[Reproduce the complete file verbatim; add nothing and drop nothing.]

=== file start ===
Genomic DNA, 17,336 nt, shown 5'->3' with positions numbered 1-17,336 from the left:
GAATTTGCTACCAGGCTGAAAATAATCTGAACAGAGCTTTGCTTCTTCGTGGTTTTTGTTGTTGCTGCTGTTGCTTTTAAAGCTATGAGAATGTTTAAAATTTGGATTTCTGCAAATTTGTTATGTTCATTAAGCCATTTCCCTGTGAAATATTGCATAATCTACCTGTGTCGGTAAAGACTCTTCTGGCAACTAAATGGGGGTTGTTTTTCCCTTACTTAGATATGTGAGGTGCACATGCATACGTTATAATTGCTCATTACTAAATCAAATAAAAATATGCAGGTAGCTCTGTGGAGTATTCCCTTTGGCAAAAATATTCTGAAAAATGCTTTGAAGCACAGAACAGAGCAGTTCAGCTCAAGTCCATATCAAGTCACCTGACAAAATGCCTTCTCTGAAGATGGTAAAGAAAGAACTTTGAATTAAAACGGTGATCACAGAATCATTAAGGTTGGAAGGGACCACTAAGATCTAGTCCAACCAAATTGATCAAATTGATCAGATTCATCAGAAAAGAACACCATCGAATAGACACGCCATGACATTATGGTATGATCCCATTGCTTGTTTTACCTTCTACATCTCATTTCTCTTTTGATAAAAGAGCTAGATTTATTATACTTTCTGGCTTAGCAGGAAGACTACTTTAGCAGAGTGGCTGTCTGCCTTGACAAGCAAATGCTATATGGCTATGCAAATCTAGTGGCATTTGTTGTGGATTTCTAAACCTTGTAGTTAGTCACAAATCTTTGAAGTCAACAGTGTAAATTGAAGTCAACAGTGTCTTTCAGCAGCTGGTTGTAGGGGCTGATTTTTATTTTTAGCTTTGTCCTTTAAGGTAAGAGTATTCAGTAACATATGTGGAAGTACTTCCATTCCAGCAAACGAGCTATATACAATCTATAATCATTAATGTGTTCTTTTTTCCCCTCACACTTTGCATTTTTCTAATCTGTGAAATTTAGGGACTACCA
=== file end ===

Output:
Genomic DNA, 17,336 nt, shown 5'->3' with positions numbered 1-17,336 from the left:
GAATTTGCTACCAGGCTGAAAATAATCTGAACAGAGCTTTGCTTCTTCGTGGTTTTTGTTGTTGCTGCTGTTGCTTTTAAAGCTATGAGAATGTTTAAAATTTGGATTTCTGCAAATTTGTTATGTTCATTAAGCCATTTCCCTGTGAAATATTGCATAATCTACCTGTGTCGGTAAAGACTCTTCTGGCAACTAAATGGGGGTTGTTTTTCCCTTACTTAGATATGTGAGGTGCACATGCATACGTTATAATTGCTCATTACTAAATCAAATAAAAATATGCAGGTAGCTCTGTGGAGTATTCCCTTTGGCAAAAATATTCTGAAAAATGCTTTGAAGCACAGAACAGAGCAGTTCAGCTCAAGTCCATATCAAGTCACCTGACAAAATGCCTTCTCTGAAGATGGTAAAGAAAGAACTTTGAATTAAAACGGTGATCACAGAATCATTAAGGTTGGAAGGGACCACTAAGATCTAGTCCAACCAAATTGATCAAATTGATCAGATTCATCAGAAAAGAACACCATCGAATAGACACGCCATGACATTATGGTATGATCCCATTGCTTGTTTTACCTTCTACATCTCATTTCTCTTTTGATAAAAGAGCTAGATTTATTATACTTTCTGGCTTAGCAGGAAGACTACTTTAGCAGAGTGGCTGTCTGCCTTGACAAGCAAATGCTATATGGCTATGCAAATCTAGTGGCATTTGTTGTGGATTTCTAAACCTTGTAGTTAGTCACAAATCTTTGAAGTCAACAGTGTAAATTGAAGTCAACAGTGTCTTTCAGCAGCTGGTTGTAGGGGCTGATTTTTATTTTTAGCTTTGTCCTTTAAGGTAAGAGTATTCAGTAACATATGTGGAAGTACTTCCATTCCAGCAAACGAGCTATATACAATCTATAATCATTAATGTGTTCTTTTTTCCCCTCACACTTTGCATTTTTCTAATCTGTGAAATTTAGGGACTACCA